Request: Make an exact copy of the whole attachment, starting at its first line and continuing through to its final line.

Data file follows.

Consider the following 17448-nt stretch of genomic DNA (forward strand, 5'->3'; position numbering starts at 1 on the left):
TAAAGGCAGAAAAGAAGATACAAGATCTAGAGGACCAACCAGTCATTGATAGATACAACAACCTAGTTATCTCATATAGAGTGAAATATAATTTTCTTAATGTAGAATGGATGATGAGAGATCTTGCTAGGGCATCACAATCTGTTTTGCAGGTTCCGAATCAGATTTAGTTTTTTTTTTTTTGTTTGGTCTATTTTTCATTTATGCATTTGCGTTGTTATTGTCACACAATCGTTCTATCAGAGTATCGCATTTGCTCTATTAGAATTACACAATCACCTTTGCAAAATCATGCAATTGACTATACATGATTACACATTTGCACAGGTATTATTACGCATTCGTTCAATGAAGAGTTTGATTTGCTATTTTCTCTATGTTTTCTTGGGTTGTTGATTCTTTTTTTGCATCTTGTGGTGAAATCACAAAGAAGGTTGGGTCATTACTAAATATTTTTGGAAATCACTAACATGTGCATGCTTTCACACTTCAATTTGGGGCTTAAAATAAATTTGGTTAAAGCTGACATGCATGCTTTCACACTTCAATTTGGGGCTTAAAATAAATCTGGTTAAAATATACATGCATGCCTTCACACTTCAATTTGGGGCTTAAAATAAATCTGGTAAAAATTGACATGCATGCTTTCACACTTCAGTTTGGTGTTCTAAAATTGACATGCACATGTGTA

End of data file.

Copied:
Consider the following 17448-nt stretch of genomic DNA (forward strand, 5'->3'; position numbering starts at 1 on the left):
TAAAGGCAGAAAAGAAGATACAAGATCTAGAGGACCAACCAGTCATTGATAGATACAACAACCTAGTTATCTCATATAGAGTGAAATATAATTTTCTTAATGTAGAATGGATGATGAGAGATCTTGCTAGGGCATCACAATCTGTTTTGCAGGTTCCGAATCAGATTTAGTTTTTTTTTTTTTGTTTGGTCTATTTTTCATTTATGCATTTGCGTTGTTATTGTCACACAATCGTTCTATCAGAGTATCGCATTTGCTCTATTAGAATTACACAATCACCTTTGCAAAATCATGCAATTGACTATACATGATTACACATTTGCACAGGTATTATTACGCATTCGTTCAATGAAGAGTTTGATTTGCTATTTTCTCTATGTTTTCTTGGGTTGTTGATTCTTTTTTTGCATCTTGTGGTGAAATCACAAAGAAGGTTGGGTCATTACTAAATATTTTTGGAAATCACTAACATGTGCATGCTTTCACACTTCAATTTGGGGCTTAAAATAAATTTGGTTAAAGCTGACATGCATGCTTTCACACTTCAATTTGGGGCTTAAAATAAATCTGGTTAAAATATACATGCATGCCTTCACACTTCAATTTGGGGCTTAAAATAAATCTGGTAAAAATTGACATGCATGCTTTCACACTTCAGTTTGGTGTTCTAAAATTGACATGCACATGTGTA